Deer love acorns. There is no disputing that fact. When the time comes for these tiny morsels to drop from the tree tops, deer will hone in on their location and engorge on them as they cover the forest floor. However, in big woods areas, hunting over these acorns can present many challenges. Though challenging, all challenges can be overcome with the proper knowledge and willpower. Follow these tips to help you find big woods hunting success.
1) Evaluate the crop
Acorn crops vary every year. Some years are over-abundant, while others are sparse. Certain trees can produce one year while others produce better the next year. In big woods situations, finding out what trees have an abundance of acorns takes some leg work. Before the acorns drop, take a walk in the woods with some binoculars. Glance into the treetops with the binoculars and see how many acorns are in each tree. Mark these trees on a map and plan to hunt around them when the acorns drop.
Once the acorns drop, look for fresh sign to determine which trees the deer are feeding under, as well the acorns themselves lying on the ground. Look for lots of turned over leaves as well as fresh droppings. This is a sure sign of a fresh feeding area.
2) Look for areas of daytime movement.
Groups of large oak trees often have a lack of cover underneath the canopy. If there is better cover available, deer may not use these open hardwoods until dark. A trail camera will help to confirm this. Getting back closer to the bedding area and into cover will increase the chance of seeing deer during daylight hours.
3) Look for funnels
Many big woods areas lack the ability to funnel deer movement. Due to large numbers of oaks, deer have many options and may not travel the same direction every day, making it a challenge to be at the right place at the right time. Seek out funnels to increase your odds of success. Look for saddles, benches, fence crossings, draw crossings, or places where the big woods get narrow between fields. Sometimes an excellent funnel is only a small strip of undergrowth and cover that runs through the middle of the woods. Large fallen trees are enough to funnel deer movement. Try to think like a deer and imagine which path would be the best to choose and safest. Deer want an easy path but also desire cover and protection.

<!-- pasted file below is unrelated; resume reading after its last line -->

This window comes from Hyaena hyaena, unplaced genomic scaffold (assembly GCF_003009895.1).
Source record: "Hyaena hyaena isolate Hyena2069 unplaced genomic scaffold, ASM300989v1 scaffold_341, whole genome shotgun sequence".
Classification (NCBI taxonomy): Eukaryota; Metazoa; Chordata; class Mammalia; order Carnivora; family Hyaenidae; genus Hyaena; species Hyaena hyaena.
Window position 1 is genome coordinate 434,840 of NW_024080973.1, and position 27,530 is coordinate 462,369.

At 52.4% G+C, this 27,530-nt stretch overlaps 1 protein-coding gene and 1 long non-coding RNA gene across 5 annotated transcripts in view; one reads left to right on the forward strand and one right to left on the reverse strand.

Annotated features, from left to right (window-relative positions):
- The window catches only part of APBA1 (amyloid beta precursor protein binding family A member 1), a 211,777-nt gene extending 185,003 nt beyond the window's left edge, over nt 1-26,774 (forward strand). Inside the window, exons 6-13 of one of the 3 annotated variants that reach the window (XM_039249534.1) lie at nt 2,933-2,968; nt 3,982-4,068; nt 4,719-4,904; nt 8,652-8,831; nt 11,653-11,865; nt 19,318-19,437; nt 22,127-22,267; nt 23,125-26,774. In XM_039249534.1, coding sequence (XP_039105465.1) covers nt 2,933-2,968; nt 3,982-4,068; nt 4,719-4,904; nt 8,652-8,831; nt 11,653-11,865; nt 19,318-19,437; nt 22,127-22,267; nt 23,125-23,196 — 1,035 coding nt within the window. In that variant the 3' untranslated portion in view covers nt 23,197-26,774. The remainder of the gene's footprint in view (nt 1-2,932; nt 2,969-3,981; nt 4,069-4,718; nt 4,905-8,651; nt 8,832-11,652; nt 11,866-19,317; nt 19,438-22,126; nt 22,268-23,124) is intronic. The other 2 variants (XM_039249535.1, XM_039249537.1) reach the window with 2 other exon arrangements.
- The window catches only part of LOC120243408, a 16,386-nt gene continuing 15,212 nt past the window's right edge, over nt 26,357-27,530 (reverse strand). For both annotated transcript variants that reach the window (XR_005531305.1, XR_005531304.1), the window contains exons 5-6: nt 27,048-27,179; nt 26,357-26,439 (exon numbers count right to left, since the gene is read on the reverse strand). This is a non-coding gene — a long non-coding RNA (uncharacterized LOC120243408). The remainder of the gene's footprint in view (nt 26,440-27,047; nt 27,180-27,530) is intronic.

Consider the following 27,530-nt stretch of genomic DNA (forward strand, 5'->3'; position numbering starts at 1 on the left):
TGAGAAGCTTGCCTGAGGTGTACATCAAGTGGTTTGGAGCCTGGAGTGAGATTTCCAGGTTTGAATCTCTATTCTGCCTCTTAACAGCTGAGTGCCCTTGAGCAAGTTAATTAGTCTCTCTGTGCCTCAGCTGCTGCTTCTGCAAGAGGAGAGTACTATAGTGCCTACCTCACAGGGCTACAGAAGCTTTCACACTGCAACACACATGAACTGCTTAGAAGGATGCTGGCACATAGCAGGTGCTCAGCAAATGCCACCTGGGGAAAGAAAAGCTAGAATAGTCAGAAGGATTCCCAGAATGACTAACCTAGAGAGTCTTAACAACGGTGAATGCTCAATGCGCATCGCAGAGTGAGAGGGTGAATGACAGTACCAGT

4) Give calls and scents a try
Sometimes the best option is to break out the calls and scents and try to make the deer come to you. Keep in mind that any deer coming in to investigate a call or scent will most likely come from downwind. Try to plan your location accordingly. This tactic works best during the pre rut and rut stages.
5) Be able to adapt
The trees that draw in deer can change quickly. If it appears that the current area you are hunting has been abandoned, you may have to cover some ground and walk around to look for fresh sign. Try to get your stand set up during mid day or during inclement weather. If possible, put up several stands the previous spring, so you have several oak stands to choose from and the deer have time to adjust.
Big woods can be evaluated for areas of high success percentage just like any other area. By evaluating the terrain and given circumstances, sweet spots can be discovered. Add a good game plan to the mixture and may your hunting season be successful!